The lack of dating evidence, whilst disappointing, was not a surprise as stone rows are notoriously difficult to date and it is worth remembering that none of the Welsh rows have been dated either. Indeed, only the row at Cut Hill on Dartmoor has been dated with any degree of precision. Most importantly nothing was found to disprove the prehistoric interpretation, whilst at the same time the form, character and context of the row is entirely consistent with a prehistoric date. Hopefully this work will now mean that this incredibly fragile and enigmatic monument will receive the care and consideration that it deserves.

There’s a welcome new innovation at Avebury – a second hand book shop. Named Cobblestones second-hand books, after the cobbled floor of the old stables in which it is housed, it has been launched by The National Trust after volunteers who sold pre-loved books at the Avebury site persuaded the Trust to do so.

Jan Tomlin, general manager of the National Trust Wiltshire Landscape said: “We’re absolutely delighted with Cobblestones second-hand books, and hope people will enjoy browsing through the wide selection of books on sale. The dedication, professionalism and enthusiasm of our wonderful volunteers has driven this project forward and it’s resulted not only in the partial refurbishment of this lovely building, but the money raised will also help the National Trust to look after Avebury and our other Wiltshire sites as well.”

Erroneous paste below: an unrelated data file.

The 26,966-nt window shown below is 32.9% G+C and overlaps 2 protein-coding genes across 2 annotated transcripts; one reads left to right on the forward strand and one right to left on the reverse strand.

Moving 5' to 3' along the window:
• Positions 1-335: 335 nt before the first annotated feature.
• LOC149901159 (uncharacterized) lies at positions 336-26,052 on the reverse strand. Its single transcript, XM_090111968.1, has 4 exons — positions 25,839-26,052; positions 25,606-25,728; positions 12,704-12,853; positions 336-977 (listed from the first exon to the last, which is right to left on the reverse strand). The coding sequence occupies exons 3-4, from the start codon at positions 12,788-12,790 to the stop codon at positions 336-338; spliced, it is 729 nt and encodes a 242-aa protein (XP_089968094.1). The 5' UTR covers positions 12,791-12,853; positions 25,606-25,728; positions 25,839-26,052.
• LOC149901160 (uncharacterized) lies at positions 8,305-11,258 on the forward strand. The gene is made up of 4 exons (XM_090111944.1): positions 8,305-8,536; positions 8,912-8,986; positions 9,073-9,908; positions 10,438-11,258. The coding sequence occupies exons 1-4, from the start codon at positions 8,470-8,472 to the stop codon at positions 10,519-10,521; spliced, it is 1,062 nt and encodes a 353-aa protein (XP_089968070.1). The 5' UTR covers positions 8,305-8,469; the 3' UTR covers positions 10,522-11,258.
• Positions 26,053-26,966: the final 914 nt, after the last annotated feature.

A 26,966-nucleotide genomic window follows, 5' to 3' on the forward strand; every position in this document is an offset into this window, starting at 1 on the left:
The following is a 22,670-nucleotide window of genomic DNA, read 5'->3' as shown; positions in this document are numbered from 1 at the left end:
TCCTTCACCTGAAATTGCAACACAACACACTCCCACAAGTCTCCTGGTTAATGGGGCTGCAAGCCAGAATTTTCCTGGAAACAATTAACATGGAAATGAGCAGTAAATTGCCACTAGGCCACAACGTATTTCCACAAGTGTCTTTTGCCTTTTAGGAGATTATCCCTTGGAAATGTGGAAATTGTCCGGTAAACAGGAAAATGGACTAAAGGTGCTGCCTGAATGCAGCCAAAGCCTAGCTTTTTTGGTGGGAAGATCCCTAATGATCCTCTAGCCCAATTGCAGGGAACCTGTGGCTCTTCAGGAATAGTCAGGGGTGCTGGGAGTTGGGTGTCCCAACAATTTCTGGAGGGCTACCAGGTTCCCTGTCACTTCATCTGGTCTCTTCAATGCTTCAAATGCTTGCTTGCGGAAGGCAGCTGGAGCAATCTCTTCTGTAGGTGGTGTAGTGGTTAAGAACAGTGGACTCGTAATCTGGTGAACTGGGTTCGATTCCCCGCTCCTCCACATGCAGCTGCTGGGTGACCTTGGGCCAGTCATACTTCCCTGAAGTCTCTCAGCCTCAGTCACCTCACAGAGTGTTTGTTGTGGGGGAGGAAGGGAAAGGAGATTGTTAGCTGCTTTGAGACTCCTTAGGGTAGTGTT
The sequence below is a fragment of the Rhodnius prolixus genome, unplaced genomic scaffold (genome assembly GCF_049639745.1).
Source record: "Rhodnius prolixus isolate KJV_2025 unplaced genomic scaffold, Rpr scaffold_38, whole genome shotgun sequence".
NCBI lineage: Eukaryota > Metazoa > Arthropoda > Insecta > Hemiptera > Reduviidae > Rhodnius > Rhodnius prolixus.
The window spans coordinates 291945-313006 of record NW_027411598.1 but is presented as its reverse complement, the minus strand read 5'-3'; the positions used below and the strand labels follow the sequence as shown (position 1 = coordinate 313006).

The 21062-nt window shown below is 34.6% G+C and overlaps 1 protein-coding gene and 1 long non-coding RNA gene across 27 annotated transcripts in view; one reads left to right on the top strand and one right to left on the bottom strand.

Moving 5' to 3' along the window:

We wish the new venture well and especially if lots of prehistory books can be provided. In our experience people who are enthusiastic about ancient sites have a huge appetite for books about the subject and we have held a book swap at our Avebury Megameets for many years. We haven’t yet visited Cobblestones and would  be grateful to hear from any readers who have.

WEXIT is short for turning your back on the world by damaging a World Heritage Site when UNESCO doesn’t want you to. The short tunnel lobby (Highways England, English Heritage, Historic England and the hapless, internally-dreadfully-conflicted National Trust) would have you believe they’re wexiting for the good of Stonehenge but there’s evidence it’s because the Government wants them to. For example, take a look at Highways England’s two current proposals about “views”:


.   (1.) They say views are essential and they intend to create lots of new ones: New plans for roadside beauty spots to stimulate drivers, combat fatigue: Motorways and larger A-roads, often derided as brutal, empty concrete spaces, will be redesigned to offer panoramas of the countryside. Highways England, the government-owned company, has published a ten-point plan to guide the design of the strategic road network in which roads will be better moulded into their natural surroundings.”

   (2.) Yet they also say the very best view, this one long enjoyed by tens of millions of travellers, isn’t essential and they propose to eliminate it!


Tangled web eh? How can that be explained other than by thinking the short tunnel lobby is out to serve the Government’s agenda not the welfare of Stonehenge?